As ever, click on the blue button to join in with WBW.  Cheers SM

Tuesday 16 October 2018

Street Art - Part 1

I spend a couple of days in central Melbourne recently - the photographic opportunities were rather different to my more frequently visited locations.

These concrete blocks have become a standard part of many streets scenes following the use of cars as weapons by people who seem to have no understanding of how the world really works.   Clearly, the art on these blocks was done by a person or group who has (dare I say it) a more concrete grasp of reality.

You can find more pictures from around there world at Our World Tuesday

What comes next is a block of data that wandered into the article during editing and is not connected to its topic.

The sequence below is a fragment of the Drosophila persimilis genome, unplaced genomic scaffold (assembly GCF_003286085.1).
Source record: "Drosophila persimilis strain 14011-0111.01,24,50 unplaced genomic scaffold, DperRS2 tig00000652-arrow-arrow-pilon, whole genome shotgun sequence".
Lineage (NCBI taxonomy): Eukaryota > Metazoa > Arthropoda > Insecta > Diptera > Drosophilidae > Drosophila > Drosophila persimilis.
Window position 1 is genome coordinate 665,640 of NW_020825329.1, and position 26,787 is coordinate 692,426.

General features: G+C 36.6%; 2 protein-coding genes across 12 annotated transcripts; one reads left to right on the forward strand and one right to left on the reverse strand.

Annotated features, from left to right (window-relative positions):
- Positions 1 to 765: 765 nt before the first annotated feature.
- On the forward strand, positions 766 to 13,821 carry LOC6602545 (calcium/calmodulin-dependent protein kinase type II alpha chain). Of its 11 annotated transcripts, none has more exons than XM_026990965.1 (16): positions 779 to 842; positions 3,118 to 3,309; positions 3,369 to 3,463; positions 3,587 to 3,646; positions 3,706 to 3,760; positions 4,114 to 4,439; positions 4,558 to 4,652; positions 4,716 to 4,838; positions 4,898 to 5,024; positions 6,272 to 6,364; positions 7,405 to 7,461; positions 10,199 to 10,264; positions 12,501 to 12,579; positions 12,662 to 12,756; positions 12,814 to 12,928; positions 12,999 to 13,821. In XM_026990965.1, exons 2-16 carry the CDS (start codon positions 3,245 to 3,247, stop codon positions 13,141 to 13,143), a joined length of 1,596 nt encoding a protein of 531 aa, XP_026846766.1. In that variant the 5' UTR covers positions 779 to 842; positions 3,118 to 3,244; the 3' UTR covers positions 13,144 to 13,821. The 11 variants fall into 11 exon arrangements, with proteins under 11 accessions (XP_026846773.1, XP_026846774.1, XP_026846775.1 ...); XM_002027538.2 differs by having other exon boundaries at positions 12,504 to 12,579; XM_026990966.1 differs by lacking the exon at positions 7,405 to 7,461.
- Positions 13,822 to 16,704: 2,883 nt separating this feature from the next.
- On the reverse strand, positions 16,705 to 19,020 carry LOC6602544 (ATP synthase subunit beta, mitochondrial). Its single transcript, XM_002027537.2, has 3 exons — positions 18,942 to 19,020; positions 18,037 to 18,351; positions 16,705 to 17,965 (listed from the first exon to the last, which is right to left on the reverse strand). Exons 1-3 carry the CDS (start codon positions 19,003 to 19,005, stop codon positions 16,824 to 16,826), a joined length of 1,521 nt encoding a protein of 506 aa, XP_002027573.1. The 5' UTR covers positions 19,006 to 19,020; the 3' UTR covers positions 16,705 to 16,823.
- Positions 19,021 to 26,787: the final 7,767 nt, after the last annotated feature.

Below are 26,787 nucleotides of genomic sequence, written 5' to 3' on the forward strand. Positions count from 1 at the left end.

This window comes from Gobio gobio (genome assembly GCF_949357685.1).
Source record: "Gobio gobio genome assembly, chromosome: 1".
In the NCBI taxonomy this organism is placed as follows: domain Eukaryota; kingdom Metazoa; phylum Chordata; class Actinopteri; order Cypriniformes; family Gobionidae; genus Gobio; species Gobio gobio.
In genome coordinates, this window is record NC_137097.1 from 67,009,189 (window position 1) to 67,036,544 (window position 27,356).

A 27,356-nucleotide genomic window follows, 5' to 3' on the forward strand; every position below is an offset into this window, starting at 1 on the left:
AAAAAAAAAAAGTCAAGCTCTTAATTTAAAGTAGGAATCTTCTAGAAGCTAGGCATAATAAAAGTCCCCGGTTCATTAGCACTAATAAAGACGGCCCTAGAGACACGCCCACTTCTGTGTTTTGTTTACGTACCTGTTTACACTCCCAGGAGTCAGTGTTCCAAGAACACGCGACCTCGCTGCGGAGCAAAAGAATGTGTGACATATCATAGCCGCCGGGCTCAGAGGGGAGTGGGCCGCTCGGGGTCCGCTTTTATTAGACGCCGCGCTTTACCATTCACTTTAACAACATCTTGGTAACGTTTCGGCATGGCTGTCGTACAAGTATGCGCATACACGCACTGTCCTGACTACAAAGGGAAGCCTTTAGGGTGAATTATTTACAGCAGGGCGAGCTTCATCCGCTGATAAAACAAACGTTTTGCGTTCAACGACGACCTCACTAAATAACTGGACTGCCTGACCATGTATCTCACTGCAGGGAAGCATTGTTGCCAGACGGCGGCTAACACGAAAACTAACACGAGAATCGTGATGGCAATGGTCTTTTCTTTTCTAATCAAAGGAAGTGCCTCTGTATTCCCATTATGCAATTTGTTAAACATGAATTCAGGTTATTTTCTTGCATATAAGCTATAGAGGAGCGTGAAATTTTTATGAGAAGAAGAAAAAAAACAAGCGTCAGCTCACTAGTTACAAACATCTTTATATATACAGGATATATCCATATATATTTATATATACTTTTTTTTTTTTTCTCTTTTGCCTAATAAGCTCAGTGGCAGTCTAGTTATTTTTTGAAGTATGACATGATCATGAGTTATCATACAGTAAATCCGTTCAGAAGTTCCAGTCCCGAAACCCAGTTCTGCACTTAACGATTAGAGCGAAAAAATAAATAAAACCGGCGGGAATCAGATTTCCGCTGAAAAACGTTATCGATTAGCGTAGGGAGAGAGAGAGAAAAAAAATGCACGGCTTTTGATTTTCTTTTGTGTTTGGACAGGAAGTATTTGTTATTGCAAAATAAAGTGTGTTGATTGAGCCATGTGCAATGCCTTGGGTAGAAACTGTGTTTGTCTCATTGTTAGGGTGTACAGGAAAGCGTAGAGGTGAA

Wednesday 10 October 2018

Wild Bird Wednesday 324 - Welcome Swallow

The Welcome Swallow (Hirundo neoxena) is a common bird near where I live.  It is most abundant in the summer - but there are always a few about.  Unlike the Barn Swallows I grew up seeing these birds are not just present for me in summer.  Many to the summer birds do move north in the cooler months, but its not the all or nothing kind of migration seen in Barn Swallows.

This sequence of pictures shows an adult returning to (what I take as) a young bird - the pictures were taken late last month, so I was surprised to see such well developed young birds.  Which just goes to show how much I know!

The adult returned, possibly empty-beaked, and the young bird was clearly not pleased! It tried to follow the passing adult, but ended up falling onto its back.  It was all rather comical.

As ever, click on the blue button to join in with WBW.  Cheers SM